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J Diet Suppl. 2019;16(1):86-104. doi: 10.1080/19390211.2018.1429518. Epub 2018 Feb 14.

Evaluation of Natural Product Compositions for Appetite Suppression.

Author information

1
a Unigen, Inc , Seattle , WA , USA.
2
b Unigen, Inc. , Chungnam , Korea.

Abstract

A change in homeostasis between food intake and energy expenditure is the hallmark of obesity. Many plant-based weight-management products are available in dietary supplement markets with no direct efficacy comparison. In this in vivo acute feed intake study in rats, the appetite suppression efficacy of well-known natural ingredients in the weight-loss market were evaluated. We tested pure caffeine, potato skin extract, Cissus quadrangularis extract, Garcinia cambogia extract, Crocus sativus extract, raspberry ketone isolated from Rubus idaeus, one commercial product (Appetrex), and one novel composition (UP601). Rats treated with potato skin extract, Crocus sativus bulb extract, and Cissus quadrangularis extracts showed statistically significant reduction in food consumption only at the 2-hour timepoint with 44.9%, 34.1%, and 44.3% reductions, respectively, after food provision at an equivalent human dosage of 2 g, 10 g, and 10 g, respectively. Garcinia cambogia fruit extract and raspberry ketone from Rubus idaeus showed statistically significant reduction in food consumption only at the 1-hour timepoint with 33.7% and 79.4% reductions, respectively, after food provision at an equivalent human dosage of 8 g and 5 g, respectively. UP601 and Appetrex were compared at 230 mg/kg. While 88.5%, 73.8%, and 63.1% reductions in food intake were observed for the UP601 treatment group, 64.2%, 27.5%, and 34.7% reductions in food intake were observed for rats treated with Appetrex at 1 h, 2 h, and 4 h after food provision. The composition UP601 demonstrated superior activity in food intake compared to any of the dietary supplements marketed for appetite suppression tested in this study.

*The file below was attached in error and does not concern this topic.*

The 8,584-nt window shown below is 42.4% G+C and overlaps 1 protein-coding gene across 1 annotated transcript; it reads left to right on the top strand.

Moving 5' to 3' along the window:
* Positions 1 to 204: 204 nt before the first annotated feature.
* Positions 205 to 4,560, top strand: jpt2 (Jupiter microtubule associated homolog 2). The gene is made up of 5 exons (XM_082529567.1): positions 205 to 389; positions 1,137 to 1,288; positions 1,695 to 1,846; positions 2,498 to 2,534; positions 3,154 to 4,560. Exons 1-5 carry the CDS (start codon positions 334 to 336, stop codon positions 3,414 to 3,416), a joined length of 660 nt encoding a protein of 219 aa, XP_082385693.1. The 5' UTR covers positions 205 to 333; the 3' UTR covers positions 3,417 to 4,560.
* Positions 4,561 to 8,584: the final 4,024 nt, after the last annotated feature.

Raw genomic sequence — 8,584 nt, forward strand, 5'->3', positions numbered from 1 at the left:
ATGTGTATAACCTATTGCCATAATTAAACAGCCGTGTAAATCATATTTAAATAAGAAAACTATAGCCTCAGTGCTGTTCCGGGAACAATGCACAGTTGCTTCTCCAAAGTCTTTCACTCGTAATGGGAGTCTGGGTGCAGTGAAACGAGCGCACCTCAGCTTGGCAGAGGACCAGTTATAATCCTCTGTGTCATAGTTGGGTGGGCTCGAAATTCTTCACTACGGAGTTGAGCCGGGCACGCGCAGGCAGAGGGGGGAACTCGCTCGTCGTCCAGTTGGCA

KEYWORDS:

acute food intake; appetite suppression; dietary supplements; weight loss

PMID:
29443598
DOI:
10.1080/19390211.2018.1429518
[Indexed for MEDLINE]

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